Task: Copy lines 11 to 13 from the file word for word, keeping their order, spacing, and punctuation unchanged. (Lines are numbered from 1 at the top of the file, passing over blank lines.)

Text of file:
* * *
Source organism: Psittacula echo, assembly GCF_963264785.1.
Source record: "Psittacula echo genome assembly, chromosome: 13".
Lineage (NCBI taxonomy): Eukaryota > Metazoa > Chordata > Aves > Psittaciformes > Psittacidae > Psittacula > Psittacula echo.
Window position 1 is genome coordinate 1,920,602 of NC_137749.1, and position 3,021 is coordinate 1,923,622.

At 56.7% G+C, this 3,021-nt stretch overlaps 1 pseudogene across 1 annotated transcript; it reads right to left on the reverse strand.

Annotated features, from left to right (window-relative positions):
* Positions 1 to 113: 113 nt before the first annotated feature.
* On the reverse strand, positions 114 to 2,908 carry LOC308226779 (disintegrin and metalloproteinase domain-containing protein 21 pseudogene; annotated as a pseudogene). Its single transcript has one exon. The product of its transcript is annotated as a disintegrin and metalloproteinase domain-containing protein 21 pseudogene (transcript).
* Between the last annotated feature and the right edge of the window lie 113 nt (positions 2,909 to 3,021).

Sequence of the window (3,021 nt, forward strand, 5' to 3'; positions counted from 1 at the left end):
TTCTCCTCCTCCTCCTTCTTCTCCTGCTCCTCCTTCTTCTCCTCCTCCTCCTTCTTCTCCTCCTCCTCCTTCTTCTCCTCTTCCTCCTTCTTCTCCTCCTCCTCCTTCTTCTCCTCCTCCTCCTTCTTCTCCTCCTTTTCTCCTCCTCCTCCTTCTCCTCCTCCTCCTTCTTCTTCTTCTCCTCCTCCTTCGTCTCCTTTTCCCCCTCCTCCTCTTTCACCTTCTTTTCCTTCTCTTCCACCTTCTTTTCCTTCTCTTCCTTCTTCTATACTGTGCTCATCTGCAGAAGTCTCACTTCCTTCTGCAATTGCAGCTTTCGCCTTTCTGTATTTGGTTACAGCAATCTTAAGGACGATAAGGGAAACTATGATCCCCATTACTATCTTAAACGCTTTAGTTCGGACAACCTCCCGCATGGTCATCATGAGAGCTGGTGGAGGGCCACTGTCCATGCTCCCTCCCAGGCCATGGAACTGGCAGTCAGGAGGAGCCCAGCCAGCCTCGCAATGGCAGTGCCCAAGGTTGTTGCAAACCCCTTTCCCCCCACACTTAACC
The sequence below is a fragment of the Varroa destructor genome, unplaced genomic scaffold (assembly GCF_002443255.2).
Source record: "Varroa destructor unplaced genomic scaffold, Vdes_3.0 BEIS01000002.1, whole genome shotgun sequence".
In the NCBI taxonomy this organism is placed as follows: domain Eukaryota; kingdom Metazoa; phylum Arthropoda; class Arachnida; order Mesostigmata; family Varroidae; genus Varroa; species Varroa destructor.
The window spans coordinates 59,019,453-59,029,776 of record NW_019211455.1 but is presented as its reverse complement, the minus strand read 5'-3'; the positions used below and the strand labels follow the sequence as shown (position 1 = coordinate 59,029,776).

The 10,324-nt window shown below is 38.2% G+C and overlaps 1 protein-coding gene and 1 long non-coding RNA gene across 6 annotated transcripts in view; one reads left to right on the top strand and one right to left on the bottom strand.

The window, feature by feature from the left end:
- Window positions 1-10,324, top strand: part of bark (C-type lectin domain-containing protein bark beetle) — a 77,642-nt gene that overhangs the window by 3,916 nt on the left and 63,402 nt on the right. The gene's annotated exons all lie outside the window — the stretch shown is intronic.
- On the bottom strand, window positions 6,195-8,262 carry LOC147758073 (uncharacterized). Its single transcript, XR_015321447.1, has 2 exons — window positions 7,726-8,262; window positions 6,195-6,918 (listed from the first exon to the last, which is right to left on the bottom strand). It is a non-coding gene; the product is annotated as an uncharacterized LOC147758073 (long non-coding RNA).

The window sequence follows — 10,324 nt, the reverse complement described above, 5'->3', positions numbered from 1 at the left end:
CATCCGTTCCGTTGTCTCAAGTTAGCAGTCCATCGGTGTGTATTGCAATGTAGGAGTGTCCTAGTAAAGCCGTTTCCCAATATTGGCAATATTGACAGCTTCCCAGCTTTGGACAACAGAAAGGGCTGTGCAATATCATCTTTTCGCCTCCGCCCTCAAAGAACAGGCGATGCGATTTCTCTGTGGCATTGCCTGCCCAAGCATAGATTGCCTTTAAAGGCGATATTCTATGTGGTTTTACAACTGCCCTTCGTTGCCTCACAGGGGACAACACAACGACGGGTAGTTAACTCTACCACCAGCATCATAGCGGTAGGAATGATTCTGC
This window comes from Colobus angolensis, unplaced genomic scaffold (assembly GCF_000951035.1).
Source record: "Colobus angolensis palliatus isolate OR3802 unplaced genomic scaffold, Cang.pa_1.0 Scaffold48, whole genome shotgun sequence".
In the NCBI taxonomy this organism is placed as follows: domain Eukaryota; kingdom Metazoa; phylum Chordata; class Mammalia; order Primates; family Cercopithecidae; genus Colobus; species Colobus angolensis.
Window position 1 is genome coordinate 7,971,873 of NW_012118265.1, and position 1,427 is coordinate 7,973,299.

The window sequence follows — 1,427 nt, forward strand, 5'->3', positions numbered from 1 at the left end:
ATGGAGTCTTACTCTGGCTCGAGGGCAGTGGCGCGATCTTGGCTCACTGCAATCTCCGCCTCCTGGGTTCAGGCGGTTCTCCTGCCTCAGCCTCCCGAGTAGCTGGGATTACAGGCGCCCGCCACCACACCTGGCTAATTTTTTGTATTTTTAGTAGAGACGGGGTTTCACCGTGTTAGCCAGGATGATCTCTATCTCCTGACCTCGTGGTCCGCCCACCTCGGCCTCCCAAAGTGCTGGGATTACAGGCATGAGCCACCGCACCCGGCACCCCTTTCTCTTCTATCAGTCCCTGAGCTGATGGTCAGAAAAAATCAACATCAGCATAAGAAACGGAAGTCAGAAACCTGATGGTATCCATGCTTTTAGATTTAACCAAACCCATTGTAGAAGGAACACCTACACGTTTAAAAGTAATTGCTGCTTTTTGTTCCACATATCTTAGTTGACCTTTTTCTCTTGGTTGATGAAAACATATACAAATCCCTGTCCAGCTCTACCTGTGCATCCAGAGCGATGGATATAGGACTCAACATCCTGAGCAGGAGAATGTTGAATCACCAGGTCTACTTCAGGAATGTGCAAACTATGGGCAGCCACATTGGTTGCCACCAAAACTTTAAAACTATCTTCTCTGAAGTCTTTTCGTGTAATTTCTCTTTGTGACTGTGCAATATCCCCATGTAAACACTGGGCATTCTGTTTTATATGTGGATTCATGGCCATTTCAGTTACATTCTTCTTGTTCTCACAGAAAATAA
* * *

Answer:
TTCTCCTCCTCCTCCTTCTTCTCCTGCTCCTCCTTCTTCTCCTCCTCCTCCTTCTTCTCCTCCTCCTCCTTCTTCTCCTCTTCCTCCTTCTTCTCCTCCTCCTCCTTCTTCTCCTCCTCCTCCTTCTTCTCCTCCTTTTCTCCTCCTCCTCCTTCTCCTCCTCCTCCTTCTTCTTCTTCTCCTCCTCCTTCGTCTCCTTTTCCCCCTCCTCCTCTTTCACCTTCTTTTCCTTCTCTTCCACCTTCTTTTCCTTCTCTTCCTTCTTCTATACTGTGCTCATCTGCAGAAGTCTCACTTCCTTCTGCAATTGCAGCTTTCGCCTTTCTGTATTTGGTTACAGCAATCTTAAGGACGATAAGGGAAACTATGATCCCCATTACTATCTTAAACGCTTTAGTTCGGACAACCTCCCGCATGGTCATCATGAGAGCTGGTGGAGGGCCACTGTCCATGCTCCCTCCCAGGCCATGGAACTGGCAGTCAGGAGGAGCCCAGCCAGCCTCGCAATGGCAGTGCCCAAGGTTGTTGCAAACCCCTTTCCCCCCACACTTAACC
The sequence below is a fragment of the Varroa destructor genome, unplaced genomic scaffold (assembly GCF_002443255.2).
Source record: "Varroa destructor unplaced genomic scaffold, Vdes_3.0 BEIS01000002.1, whole genome shotgun sequence".